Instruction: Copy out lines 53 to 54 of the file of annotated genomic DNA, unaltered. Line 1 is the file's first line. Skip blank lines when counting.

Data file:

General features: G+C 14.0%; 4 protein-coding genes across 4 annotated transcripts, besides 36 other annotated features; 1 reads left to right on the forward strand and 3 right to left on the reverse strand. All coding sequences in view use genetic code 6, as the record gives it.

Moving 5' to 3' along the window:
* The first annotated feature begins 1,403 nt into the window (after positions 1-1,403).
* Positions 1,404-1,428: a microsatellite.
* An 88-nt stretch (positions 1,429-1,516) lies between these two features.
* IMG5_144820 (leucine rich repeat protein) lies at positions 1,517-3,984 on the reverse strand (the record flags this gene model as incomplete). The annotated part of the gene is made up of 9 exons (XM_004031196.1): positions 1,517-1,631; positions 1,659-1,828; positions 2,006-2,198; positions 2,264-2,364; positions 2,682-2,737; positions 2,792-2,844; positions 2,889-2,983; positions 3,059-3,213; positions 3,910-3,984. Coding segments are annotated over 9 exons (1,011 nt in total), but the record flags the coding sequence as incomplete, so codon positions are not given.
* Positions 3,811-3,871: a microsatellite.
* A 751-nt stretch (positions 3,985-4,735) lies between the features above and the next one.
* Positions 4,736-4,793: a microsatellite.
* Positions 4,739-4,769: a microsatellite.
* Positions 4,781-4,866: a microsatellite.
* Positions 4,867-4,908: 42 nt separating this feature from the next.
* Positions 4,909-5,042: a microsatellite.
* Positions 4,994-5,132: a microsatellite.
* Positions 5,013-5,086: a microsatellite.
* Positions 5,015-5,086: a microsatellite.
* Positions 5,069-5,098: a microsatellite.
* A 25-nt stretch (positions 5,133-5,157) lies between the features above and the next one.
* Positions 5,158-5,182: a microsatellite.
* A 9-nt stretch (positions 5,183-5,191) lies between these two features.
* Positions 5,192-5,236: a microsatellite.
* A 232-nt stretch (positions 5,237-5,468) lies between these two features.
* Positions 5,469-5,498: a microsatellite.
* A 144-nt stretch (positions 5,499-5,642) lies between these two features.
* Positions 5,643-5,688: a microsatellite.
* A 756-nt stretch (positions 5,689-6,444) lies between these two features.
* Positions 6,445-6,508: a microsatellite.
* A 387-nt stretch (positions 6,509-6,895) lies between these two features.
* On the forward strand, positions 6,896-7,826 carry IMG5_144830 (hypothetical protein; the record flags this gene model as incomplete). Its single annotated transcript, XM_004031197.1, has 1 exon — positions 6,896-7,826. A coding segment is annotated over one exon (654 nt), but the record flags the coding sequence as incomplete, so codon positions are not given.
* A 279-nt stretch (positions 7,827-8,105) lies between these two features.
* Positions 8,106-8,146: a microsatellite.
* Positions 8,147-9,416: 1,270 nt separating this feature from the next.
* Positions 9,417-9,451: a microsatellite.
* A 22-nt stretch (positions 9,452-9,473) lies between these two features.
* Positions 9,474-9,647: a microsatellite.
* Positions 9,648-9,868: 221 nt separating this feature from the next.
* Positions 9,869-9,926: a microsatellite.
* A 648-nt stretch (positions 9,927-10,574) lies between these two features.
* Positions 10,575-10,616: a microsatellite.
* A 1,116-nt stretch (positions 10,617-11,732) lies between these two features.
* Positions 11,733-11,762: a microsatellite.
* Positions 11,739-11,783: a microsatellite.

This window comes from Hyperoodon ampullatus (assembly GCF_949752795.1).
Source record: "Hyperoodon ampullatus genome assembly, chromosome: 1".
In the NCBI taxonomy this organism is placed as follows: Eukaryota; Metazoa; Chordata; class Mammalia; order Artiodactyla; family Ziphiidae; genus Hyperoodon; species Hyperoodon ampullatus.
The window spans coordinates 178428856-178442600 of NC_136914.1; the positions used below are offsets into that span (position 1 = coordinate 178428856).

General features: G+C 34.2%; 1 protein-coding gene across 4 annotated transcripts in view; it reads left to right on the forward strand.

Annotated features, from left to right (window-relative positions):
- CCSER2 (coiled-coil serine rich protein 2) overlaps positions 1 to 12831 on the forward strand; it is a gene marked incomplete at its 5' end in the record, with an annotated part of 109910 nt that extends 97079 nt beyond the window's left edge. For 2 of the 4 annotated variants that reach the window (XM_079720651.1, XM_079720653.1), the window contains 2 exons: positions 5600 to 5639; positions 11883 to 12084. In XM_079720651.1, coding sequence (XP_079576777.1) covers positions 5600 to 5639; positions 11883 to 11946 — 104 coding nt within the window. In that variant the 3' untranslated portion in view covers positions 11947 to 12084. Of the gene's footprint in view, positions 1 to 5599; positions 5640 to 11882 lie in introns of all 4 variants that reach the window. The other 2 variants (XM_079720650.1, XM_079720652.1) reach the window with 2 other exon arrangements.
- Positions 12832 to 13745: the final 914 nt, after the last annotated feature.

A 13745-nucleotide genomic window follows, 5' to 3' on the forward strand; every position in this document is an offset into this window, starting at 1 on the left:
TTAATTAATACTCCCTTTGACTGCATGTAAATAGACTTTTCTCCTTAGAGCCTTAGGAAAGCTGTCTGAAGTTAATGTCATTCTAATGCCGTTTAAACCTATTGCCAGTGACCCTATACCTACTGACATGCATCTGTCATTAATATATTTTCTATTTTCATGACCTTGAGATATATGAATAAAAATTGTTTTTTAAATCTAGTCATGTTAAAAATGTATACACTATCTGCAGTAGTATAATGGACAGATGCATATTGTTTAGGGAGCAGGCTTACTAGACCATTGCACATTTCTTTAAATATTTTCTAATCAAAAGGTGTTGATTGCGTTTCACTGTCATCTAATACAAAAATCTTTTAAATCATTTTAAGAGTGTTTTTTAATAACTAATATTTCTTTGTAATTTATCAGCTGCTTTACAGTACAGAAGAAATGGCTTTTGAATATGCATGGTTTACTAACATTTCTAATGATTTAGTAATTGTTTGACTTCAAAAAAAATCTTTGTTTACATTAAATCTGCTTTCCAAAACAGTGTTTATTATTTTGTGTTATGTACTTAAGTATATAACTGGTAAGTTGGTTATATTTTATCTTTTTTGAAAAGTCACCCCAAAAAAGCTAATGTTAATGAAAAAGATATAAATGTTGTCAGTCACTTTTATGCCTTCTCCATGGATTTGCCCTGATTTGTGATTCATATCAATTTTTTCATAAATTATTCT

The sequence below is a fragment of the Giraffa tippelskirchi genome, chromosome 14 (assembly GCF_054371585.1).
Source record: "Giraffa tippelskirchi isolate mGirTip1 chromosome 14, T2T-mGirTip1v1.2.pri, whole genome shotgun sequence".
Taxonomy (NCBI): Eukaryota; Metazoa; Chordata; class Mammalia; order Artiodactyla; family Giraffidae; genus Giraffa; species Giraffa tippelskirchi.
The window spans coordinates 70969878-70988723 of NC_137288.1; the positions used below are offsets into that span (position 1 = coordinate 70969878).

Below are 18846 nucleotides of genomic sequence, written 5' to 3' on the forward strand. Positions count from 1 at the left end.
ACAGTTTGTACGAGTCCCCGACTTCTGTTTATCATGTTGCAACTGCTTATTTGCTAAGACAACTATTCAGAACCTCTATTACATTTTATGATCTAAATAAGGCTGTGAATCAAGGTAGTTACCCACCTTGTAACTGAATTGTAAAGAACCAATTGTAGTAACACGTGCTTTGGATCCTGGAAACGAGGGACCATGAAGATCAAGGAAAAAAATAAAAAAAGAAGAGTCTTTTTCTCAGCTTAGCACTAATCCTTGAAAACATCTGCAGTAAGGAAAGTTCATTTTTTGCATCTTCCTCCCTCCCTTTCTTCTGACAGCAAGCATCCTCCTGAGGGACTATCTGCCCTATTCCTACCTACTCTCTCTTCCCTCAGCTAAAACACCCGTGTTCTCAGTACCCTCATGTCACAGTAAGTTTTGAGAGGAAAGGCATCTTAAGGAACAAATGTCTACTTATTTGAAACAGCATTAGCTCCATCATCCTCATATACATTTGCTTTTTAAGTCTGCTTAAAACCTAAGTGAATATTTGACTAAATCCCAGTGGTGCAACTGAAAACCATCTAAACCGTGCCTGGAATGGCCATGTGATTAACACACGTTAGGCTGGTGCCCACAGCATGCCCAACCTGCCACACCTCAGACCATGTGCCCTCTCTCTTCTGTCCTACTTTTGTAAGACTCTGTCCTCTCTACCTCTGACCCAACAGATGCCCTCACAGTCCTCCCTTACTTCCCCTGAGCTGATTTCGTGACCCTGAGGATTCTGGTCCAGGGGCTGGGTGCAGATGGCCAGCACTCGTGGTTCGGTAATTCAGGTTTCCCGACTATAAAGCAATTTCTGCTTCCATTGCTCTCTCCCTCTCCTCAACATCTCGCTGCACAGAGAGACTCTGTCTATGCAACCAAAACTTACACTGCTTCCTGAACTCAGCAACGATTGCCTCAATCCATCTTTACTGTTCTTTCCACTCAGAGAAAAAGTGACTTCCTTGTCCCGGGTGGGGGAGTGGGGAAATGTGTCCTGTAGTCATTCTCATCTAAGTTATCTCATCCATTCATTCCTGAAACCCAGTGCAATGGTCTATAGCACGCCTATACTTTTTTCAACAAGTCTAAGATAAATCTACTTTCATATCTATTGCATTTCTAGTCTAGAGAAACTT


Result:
The sequence below is a fragment of the Giraffa tippelskirchi genome, chromosome 14 (assembly GCF_054371585.1).
Source record: "Giraffa tippelskirchi isolate mGirTip1 chromosome 14, T2T-mGirTip1v1.2.pri, whole genome shotgun sequence".